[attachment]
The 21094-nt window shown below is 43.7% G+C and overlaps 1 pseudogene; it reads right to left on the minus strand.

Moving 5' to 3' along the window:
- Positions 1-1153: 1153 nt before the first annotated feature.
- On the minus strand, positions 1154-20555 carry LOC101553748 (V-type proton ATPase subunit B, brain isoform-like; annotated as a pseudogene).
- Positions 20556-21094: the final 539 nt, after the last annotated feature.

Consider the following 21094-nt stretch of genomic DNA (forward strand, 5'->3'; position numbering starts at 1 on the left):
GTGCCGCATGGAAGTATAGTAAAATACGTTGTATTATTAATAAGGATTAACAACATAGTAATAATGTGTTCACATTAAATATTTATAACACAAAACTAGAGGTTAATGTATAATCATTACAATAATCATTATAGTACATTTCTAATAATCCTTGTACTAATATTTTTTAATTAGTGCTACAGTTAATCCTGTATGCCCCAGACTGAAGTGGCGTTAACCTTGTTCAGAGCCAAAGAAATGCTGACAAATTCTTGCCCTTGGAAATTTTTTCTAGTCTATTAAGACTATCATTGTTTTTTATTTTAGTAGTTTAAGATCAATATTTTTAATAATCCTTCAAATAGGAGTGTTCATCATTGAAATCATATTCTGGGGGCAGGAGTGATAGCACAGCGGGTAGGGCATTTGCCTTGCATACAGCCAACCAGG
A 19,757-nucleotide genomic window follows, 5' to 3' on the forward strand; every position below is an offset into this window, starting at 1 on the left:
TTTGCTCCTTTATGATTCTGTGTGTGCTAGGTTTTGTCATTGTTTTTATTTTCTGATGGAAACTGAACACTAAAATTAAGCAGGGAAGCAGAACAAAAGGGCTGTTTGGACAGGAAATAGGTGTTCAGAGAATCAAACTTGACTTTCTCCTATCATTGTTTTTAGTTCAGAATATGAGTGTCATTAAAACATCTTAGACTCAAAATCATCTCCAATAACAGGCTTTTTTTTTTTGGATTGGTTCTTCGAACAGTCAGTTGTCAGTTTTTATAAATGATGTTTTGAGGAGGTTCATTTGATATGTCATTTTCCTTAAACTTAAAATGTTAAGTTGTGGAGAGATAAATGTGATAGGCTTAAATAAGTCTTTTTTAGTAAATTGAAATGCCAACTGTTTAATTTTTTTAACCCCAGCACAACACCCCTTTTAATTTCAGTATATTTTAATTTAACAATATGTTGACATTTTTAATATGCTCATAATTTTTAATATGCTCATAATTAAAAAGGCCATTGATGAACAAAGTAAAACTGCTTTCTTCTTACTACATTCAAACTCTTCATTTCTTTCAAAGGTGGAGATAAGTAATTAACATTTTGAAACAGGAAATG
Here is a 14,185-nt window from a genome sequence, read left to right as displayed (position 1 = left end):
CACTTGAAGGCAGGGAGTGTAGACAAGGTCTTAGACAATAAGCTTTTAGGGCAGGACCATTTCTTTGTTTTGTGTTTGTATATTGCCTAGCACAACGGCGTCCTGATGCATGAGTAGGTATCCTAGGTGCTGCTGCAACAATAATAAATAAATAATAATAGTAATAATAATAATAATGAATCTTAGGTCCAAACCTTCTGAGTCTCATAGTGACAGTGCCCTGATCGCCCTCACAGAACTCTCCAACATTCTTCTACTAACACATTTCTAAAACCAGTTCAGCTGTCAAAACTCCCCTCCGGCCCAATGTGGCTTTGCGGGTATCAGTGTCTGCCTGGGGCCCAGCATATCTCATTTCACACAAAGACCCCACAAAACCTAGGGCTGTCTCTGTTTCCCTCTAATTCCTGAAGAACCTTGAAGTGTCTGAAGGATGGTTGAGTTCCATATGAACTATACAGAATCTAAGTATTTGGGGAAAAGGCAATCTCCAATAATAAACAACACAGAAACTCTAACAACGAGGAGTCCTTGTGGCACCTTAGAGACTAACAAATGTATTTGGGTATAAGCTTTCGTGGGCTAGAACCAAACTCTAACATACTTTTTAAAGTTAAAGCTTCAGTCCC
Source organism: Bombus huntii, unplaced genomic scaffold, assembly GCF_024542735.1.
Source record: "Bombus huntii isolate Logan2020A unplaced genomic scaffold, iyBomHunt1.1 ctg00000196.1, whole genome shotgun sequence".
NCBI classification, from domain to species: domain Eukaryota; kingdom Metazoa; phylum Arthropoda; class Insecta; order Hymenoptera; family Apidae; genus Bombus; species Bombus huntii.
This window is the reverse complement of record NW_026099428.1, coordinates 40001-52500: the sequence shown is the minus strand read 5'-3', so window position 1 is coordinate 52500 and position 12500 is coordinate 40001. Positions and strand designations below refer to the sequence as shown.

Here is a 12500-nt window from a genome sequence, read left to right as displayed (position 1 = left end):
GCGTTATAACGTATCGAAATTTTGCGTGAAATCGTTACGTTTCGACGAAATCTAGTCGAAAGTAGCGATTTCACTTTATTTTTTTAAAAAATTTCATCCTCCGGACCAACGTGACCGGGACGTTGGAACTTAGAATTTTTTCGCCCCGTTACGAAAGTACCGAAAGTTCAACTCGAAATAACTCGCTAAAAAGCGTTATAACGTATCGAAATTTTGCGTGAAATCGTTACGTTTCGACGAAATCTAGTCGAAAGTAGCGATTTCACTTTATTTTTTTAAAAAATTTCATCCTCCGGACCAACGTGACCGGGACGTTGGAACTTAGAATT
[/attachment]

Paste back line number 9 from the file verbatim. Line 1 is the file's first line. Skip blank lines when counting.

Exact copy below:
TTTGCTCCTTTATGATTCTGTGTGTGCTAGGTTTTGTCATTGTTTTTATTTTCTGATGGAAACTGAACACTAAAATTAAGCAGGGAAGCAGAACAAAAGGGCTGTTTGGACAGGAAATAGGTGTTCAGAGAATCAAACTTGACTTTCTCCTATCATTGTTTTTAGTTCAGAATATGAGTGTCATTAAAACATCTTAGACTCAAAATCATCTCCAATAACAGGCTTTTTTTTTTTGGATTGGTTCTTCGAACAGTCAGTTGTCAGTTTTTATAAATGATGTTTTGAGGAGGTTCATTTGATATGTCATTTTCCTTAAACTTAAAATGTTAAGTTGTGGAGAGATAAATGTGATAGGCTTAAATAAGTCTTTTTTAGTAAATTGAAATGCCAACTGTTTAATTTTTTTAACCCCAGCACAACACCCCTTTTAATTTCAGTATATTTTAATTTAACAATATGTTGACATTTTTAATATGCTCATAATTTTTAATATGCTCATAATTAAAAAGGCCATTGATGAACAAAGTAAAACTGCTTTCTTCTTACTACATTCAAACTCTTCATTTCTTTCAAAGGTGGAGATAAGTAATTAACATTTTGAAACAGGAAATG